I’ve received many variations of this question in recent weeks. In particular it appears that when you’re traveling to different countries, Microsoft is now often requiring that even when you know your password you also must be able to provide a code that is sent to your phone or an alternate email address associated with the account.
I cannot stress this enough: it is critical that you keep your recovery information up to date. Not doing so is, by far, the fastest way to lose access to your account forever should something go wrong. It’s also a way to end up unable to access your account until you return home after traveling.
While many feel that the approach is somewhat ham-handed on Microsoft’s part, the reality is they’re fighting an incredibly difficult problem: account theft.
I’ll review the steps I believe you’ll need to take, and explain why this is happening.
I know my password, but…
Almost everyone that comes to me with this or a similar problem is convinced that they know their password, and that they’re typing everything in correctly, yet they still cannot log in. Either through an account hack, simply being wrong about being right, or being faced with an additional security step from Microsoft, they’re blocked from logging in.
On top of that, they do not (perhaps temporarily, while traveling) have access to any of the accounts or phone numbers that they’ve set up as alternates on their Microsoft / Hotmail / Outlook.com account. Thus when the account login process attempts to send a verification code to one of those accounts or numbers, it can’t be fetched.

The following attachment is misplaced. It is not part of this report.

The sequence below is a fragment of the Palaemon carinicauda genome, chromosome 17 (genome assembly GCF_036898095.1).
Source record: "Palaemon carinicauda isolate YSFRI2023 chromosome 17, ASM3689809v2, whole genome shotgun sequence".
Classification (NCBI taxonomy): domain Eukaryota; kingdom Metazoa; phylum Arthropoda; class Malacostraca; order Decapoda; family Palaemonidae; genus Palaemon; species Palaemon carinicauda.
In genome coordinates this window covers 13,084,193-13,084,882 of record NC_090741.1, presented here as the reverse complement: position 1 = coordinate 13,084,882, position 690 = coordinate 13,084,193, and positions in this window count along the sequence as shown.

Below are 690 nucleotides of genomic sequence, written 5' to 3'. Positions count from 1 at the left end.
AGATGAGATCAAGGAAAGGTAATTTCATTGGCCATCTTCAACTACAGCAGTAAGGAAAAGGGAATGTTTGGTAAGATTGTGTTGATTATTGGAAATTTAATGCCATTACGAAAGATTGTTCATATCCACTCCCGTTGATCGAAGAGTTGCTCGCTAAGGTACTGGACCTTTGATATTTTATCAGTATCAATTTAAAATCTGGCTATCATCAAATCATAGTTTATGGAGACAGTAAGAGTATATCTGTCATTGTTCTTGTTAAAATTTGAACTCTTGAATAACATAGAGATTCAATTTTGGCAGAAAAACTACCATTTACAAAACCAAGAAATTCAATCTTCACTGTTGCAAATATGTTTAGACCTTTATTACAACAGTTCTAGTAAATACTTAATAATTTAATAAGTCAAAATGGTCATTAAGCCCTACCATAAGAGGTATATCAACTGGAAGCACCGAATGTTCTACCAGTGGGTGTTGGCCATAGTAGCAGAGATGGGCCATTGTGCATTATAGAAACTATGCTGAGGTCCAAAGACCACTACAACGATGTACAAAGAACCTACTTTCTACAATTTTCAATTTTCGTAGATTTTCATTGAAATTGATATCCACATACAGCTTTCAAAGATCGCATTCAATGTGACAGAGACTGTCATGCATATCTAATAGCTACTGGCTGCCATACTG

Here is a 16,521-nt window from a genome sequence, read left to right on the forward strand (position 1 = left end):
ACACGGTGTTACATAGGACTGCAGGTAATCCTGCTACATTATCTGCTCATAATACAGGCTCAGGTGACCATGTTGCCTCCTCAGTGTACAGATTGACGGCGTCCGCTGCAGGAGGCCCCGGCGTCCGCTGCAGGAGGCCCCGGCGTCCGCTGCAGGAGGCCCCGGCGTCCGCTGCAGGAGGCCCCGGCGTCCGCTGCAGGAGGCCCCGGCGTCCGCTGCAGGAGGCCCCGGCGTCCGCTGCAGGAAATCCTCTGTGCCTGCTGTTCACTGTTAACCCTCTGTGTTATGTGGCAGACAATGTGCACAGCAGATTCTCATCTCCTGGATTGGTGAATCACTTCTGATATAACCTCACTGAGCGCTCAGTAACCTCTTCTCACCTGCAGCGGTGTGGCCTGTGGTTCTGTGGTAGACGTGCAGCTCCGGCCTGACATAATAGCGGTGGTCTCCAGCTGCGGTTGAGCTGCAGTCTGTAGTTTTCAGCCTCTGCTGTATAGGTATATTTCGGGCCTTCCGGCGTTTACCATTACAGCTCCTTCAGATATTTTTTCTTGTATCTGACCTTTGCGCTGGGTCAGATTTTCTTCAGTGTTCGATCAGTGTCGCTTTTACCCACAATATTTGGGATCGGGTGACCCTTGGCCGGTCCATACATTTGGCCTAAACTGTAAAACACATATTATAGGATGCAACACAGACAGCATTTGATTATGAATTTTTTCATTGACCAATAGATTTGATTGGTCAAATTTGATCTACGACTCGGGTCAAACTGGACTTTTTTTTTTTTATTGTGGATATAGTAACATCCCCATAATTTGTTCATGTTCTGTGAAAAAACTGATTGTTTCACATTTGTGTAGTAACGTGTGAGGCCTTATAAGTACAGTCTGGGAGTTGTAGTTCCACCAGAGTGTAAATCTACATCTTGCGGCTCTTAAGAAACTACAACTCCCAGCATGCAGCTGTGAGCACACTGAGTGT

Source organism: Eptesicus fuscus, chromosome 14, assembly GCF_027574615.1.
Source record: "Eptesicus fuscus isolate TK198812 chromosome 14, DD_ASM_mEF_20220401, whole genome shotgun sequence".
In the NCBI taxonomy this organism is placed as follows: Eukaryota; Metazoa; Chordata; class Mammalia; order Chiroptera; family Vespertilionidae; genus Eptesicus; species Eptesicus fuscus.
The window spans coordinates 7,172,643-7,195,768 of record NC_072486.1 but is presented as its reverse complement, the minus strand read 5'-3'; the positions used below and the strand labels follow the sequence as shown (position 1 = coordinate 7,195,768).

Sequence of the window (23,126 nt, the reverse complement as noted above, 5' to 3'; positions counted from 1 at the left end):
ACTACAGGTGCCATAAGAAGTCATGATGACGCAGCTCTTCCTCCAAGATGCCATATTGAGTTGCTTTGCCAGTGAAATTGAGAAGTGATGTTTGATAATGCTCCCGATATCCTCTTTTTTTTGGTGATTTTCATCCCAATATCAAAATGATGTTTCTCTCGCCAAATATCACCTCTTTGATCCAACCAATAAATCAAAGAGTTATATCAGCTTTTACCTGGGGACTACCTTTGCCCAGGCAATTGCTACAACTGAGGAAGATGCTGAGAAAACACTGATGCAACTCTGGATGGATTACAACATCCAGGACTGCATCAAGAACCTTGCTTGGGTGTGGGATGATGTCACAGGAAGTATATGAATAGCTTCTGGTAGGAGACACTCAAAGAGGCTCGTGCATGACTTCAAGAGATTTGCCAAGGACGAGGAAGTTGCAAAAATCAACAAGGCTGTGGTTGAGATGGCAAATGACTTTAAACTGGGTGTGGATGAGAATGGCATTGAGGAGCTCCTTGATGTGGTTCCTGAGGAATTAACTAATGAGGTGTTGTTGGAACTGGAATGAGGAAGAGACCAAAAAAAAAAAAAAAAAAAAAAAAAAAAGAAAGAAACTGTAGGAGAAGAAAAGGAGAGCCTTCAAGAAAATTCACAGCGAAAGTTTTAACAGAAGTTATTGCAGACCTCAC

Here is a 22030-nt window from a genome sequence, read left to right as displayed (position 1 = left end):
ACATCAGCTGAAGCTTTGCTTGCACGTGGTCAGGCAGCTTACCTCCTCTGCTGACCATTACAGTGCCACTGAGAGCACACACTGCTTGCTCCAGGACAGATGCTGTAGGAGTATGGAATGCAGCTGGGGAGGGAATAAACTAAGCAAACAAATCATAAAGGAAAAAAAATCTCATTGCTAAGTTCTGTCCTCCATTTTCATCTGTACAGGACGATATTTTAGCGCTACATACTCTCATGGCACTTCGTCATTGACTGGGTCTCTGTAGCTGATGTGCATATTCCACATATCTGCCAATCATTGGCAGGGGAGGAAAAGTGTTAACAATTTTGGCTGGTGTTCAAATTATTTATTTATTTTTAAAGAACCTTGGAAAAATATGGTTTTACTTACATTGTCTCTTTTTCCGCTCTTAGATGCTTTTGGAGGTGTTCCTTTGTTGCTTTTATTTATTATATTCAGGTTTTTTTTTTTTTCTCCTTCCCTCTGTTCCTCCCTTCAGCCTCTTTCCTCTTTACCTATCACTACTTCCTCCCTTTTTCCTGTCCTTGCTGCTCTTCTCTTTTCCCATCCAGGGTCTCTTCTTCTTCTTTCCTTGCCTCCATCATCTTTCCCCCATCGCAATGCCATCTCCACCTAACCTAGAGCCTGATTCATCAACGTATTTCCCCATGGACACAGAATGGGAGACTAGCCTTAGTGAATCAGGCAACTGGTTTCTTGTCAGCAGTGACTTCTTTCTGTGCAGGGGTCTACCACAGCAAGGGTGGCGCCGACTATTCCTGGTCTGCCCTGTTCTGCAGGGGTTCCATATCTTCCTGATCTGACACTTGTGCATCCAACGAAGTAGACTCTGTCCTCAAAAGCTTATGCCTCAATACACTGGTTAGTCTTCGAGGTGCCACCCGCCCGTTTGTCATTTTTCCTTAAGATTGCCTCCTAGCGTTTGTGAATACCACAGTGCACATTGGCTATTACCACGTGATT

The only approach that I’m aware of is to begin the account recovery process.
At the outlook.com login screen:
Click on Can’t access your account?
The process begins by asking what kind of problem you’re having. In most all cases “I know my password, but can’t sign in” is the proper choice – unless of course you don’t know your password, or you have reason to believe your account has been hacked.
When you make that selection, the page makes a suggestion:
Don’t be annoyed by this. As I’ve written about before, you would be amazed at the number of times people mistype their own email address or password. I’m fairly convinced that this one suggestion on Microsoft’s part solves the situation for as many as one third of the folks who find themselves here.
Assuming you’ve double checked your entries appropriately click Next.
At this point we need to know what account you want to get back into. A CAPTCHA (type the text you see) is also presented to prevent this process from being used by automated tools to hack into accounts.
Enter both, and click Next.
This page is typically the root of the problem for many people. Even though you can set up multiple ways to get a recovery code – email, text message or automated voice, if you no longer have access to those email accounts or that phone number this step will simply not work. (I’ll say it again, it’s critical to always keep these up to date.)
In your case, the only solution is to choose I don’t use these anymore.
In many cases you can set up a recovery code for your account before you need it. This code, which you would keep in a secure location, acts as yet another form of verification that you are the account owner. If you have such a code you’d enter it here.
Assuming you don’t, click No.
The recovery process now switches to an off-line, and possibly manual account verification process.
You once again provide the email address of the account to which you are attempting to gain access, as well as another email address at which you can be contacted. That other email address can be any account to which you currently have access.
This page asks you to provide as much information as you can about the account, including:
- Your name and birth date.
- Your location.